Joshua Oppenheimer’s new documentary, The Act of Killing, chillingly explores the Indonesian mass killings of 1965-66, during which some 500,000 to 1 million innocent citizens were murdered. The film, whose executive producers include realist auteur Werner Herzog and Academy Award-winning director Errol Morris, follows Anwar Congo and Herman Koto, pro-regime paramilitaries of the Pancasila Youth, sadistic criminals who killed more than a million alleged Communists—murders that went unpunished. “I have not seen a film as powerful, surreal, and frightening in at least a decade. It is unprecedented in the history of cinema,” Herzog stated, after signing on to produce the film during the final few months of editing.
Oppenheimer spent nearly a decade in the country, with both survivors and perpetrators, eventually gaining the trust of the perpetrators—all who had yet to ever come to terms with the mass killings prior to the film—to create a dramatized film about the atrocities that he had committed, inspired by low budget old Hollywood violent gangster films. The film depicts Congo and others reenacting their crimes, as he wants to be remembered and how he remembers them. In one scene, Congo confesses to another that he has trouble sleeping because he watched his victims die as he strangled them with wire. His friend replies, nonchalantly, “Yeah but you watched them die when you used other methods as well.” Since the film’s release, the mainstream Indonesian media has now broken 47 years of silence of the genocide. We recently sat down with Oppenheimer to discuss the impact of his filmmaking, Herzog, and probing reality.
How did you become interested in this subject and when did it become clear that it would be a documentary film given how little information is out there about these atrocities?
About a decade ago I went to make a film with a community of survivors, not knowing they were survivors. I was asked to make a film about plantation workers who were struggling to organize a union in the aftermath of the dictatorship where unions had been illegal. The female workers were spraying herbicide that was dissolving their livers and killing them in their 40s and they were struggling on this big oil palm plantation that had soap and shampoo, and they were struggling to organize this union, and their biggest obstacle was fear. There had been a strong union until 1965 that their parents, aunts and uncles had been in but they had been accused of being communist sympathizers as a result, in 1965 put in concentration camps, and dispatched out by the army to local death squads to be killed. They were afraid this could happen again if they organized a union. Meanwhile, they needed a union because they were dying. Every time the survivors would talk about it, we would be arrested, we would be stopped. Meanwhile, they were sending me out on missions to meet some of the perpetrators who they suspected had killed their loved ones.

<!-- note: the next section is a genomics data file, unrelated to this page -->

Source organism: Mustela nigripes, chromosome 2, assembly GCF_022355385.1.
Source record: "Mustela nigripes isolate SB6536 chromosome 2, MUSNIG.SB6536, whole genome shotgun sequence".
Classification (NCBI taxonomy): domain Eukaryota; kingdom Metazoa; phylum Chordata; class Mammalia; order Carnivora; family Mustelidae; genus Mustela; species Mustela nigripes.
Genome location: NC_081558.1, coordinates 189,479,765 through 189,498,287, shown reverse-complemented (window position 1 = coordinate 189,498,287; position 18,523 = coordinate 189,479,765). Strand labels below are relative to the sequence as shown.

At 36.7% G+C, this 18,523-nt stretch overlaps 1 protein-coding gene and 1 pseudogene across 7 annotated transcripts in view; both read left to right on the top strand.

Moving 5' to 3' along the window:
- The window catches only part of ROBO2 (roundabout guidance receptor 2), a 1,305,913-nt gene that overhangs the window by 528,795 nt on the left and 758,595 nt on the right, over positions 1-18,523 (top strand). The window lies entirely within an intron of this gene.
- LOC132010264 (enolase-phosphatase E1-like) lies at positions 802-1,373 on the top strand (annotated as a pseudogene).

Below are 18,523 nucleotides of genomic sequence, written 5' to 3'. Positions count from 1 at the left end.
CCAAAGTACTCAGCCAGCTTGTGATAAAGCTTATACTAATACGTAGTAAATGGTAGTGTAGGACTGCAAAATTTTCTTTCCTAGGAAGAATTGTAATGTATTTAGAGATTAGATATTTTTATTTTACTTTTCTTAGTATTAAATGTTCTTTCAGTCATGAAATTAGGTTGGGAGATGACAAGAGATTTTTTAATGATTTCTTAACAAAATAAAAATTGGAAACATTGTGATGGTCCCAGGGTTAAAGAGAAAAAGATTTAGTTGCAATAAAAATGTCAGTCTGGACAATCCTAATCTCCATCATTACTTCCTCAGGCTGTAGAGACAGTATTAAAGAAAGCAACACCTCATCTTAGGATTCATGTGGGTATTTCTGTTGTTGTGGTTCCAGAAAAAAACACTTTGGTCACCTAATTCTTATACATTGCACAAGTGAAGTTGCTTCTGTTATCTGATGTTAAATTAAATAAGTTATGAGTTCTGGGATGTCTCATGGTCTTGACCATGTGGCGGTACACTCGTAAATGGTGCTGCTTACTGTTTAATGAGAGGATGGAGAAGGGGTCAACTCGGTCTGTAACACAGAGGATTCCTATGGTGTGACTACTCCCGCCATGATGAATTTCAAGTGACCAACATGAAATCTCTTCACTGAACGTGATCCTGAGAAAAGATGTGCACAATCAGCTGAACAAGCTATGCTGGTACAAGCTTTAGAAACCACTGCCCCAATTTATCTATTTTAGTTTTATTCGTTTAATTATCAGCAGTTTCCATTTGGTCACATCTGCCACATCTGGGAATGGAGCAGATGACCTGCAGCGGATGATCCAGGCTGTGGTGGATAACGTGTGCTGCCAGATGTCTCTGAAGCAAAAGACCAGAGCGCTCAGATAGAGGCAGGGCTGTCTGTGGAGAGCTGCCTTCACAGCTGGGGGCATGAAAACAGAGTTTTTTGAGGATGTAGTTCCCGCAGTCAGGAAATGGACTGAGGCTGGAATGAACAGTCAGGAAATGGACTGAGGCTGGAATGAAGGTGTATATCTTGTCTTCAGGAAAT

We wanted to expose to Indonesians what they were too afraid to talk about. One of the survivors suggested I focus on the perpetrators, so that the audience will be able to see why we are so afraid. I filmed every perpetrator that I could find, working my way across the region.
How did that go?
We worked our way up the chain of command, to the city of Medan, where I met Anwar Congo. He was the 41st perpetrator that I filmed. Everybody that I filmed was very open about the things they did, and within minutes of meeting me would tell me these awful stories about how they killed. They seemed proud of what they had done. It’s a symptom of the fact that they’ve never been forced to admit that what they’ve done was wrong. We are talking about the deaths of tens of thousands of people in one province in Indonesia. I realized I was obligated to film everyone that I could find. I said to all of them “you have participated in one of the biggest killings in human history,” and I could be that direct because words like “killing” and “extermination” had a kind of heroic connotation to them.
It is as if these murderers in the film were treated much like celebrities.
They were celebrated as heroes, there was no need to disassemble and open them up. I could say you have participated in killings and your whole society is based on it, and shaped by it—you want to show me what you have done, and I want to know what it means to your society, so show me in whatever way you wish, I will film the process, film the reenactments, we will combine this and create a new form of documentary.